Never too late to be forgiven

"I forgive you." When someone desperately wants to be forgiven, those words are the sweetest that could ever be spoken. There are times, though, when the one person who could offer such needed forgiveness isn't around anymore, or maybe is just not willing. I remember, in grade school, seeing one student maliciously hazed all year long. Although I didn't participate, I sometimes indifferently watched what was happening. Yes, there were occasions when I went out of my way to be friendly to this student, but there were just as many times when I did nothing. It would have taken little effort to help make this person's life happier, and I used to feel strong pangs of remorse for my failure to act.

If someone has purposely or mistakenly done something that hurts another but can't or won't perhaps ever be forgiven, does that mean he or she is sentenced to lifelong guilt? Actually there is a legitimate way to find forgiveness, regardless of the circumstances, but it involves genuine reformation and restitution. The Bible states in Isaiah: "Let the wicked forsake his way, and the unrighteous man his thoughts: and let him return unto the Lord, and he will have mercy upon him; and to our God, for he will abundantly pardon." If we truly forsake our past ways and "return unto the Lord," permanently adopting the moral, spiritually based attitudes, motives, and actions we could have had all along, God will "abundantly pardon." We are forgiven; we'll feel God's love and our burden of remorse lifted.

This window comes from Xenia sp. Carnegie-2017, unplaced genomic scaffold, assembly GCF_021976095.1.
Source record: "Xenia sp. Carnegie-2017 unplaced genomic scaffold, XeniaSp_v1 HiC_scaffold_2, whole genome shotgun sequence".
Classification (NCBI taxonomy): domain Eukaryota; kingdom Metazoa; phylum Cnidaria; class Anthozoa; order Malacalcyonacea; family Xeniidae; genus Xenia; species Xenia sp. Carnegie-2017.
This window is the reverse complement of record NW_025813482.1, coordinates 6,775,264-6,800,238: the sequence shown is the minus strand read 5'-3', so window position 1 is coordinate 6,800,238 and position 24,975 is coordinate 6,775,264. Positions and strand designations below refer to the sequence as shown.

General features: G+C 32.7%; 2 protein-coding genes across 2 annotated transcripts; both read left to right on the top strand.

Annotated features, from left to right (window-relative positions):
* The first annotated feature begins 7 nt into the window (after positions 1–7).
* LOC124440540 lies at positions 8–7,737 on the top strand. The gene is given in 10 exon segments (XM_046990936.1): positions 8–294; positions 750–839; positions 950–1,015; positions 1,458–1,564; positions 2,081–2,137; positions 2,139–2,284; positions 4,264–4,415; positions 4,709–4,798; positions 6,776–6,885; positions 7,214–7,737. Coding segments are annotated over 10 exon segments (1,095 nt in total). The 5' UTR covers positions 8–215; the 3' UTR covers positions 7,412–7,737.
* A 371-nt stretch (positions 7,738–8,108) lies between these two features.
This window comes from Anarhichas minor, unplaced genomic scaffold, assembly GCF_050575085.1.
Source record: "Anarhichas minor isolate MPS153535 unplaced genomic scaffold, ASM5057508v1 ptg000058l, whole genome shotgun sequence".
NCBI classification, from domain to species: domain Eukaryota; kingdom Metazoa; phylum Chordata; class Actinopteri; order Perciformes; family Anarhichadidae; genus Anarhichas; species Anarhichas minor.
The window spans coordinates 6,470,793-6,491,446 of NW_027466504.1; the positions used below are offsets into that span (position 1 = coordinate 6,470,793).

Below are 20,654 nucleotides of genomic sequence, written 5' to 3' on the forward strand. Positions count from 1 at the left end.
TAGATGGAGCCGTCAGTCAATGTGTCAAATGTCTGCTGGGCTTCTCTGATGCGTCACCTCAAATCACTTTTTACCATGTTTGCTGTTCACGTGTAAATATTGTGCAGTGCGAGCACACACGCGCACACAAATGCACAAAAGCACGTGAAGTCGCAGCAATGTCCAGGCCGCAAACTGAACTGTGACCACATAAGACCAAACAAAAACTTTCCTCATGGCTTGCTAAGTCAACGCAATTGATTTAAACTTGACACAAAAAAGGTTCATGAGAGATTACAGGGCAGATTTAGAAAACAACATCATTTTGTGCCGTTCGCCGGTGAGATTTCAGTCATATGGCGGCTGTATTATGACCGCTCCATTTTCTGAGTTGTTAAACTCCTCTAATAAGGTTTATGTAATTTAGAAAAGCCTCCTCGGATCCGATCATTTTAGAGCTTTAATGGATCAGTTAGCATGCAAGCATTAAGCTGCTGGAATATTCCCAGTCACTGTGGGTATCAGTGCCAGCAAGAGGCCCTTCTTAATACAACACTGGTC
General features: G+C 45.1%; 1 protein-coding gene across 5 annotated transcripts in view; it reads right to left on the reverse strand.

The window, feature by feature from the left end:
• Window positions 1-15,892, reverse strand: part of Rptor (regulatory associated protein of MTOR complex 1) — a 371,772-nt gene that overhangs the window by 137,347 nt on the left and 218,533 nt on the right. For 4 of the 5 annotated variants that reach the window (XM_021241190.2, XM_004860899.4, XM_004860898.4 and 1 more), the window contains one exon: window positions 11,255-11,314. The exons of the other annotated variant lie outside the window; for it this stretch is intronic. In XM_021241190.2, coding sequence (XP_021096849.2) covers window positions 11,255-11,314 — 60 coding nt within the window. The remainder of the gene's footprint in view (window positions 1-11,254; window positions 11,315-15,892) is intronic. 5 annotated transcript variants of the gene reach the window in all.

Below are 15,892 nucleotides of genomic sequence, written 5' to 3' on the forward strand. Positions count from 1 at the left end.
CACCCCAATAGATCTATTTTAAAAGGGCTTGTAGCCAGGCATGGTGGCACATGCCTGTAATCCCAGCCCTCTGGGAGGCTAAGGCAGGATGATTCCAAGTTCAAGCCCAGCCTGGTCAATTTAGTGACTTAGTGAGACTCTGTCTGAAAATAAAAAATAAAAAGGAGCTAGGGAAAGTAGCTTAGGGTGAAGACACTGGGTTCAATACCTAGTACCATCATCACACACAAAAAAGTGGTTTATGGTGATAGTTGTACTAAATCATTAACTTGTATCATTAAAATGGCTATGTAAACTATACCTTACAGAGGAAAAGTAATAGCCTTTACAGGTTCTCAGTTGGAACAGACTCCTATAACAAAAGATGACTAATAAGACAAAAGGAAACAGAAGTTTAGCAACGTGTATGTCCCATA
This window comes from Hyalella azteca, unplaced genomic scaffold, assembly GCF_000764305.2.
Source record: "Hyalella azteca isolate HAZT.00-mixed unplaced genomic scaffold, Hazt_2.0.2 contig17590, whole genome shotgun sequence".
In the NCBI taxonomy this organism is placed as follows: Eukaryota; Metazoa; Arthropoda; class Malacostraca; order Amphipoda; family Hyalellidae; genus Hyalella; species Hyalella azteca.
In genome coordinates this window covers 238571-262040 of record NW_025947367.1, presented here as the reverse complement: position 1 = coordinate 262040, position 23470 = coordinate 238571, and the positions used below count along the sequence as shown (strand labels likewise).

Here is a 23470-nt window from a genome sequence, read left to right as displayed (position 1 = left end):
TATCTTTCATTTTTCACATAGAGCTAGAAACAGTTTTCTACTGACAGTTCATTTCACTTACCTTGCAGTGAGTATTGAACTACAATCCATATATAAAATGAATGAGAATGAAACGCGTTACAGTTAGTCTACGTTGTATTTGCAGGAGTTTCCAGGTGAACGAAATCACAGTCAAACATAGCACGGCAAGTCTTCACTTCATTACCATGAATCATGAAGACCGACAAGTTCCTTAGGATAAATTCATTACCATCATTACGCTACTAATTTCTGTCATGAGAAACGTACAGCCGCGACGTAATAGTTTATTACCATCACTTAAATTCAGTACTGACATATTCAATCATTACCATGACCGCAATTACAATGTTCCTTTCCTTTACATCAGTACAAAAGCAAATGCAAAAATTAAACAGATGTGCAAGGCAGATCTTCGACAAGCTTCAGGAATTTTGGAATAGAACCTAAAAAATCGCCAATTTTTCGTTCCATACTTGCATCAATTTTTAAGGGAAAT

This occurs, though, only as there is a wholehearted turning to God for true redemption and forgiveness. Simply promising ourselves that we'll never do a particular thing again is not enough. And punishment, however strict, is often insufficient to bring true restoration and pardon. "A magistrate sometimes remits the penalty, but this may be no moral benefit to the criminal, and at best, it only saves the criminal from one form of punishment. The moral law, which has the right to acquit or condemn, always demands restitution before mortals can 'go up higher,'" writes Mrs. Eddy in Science and Health.

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Annual Meeting 1993
May 3, 1993

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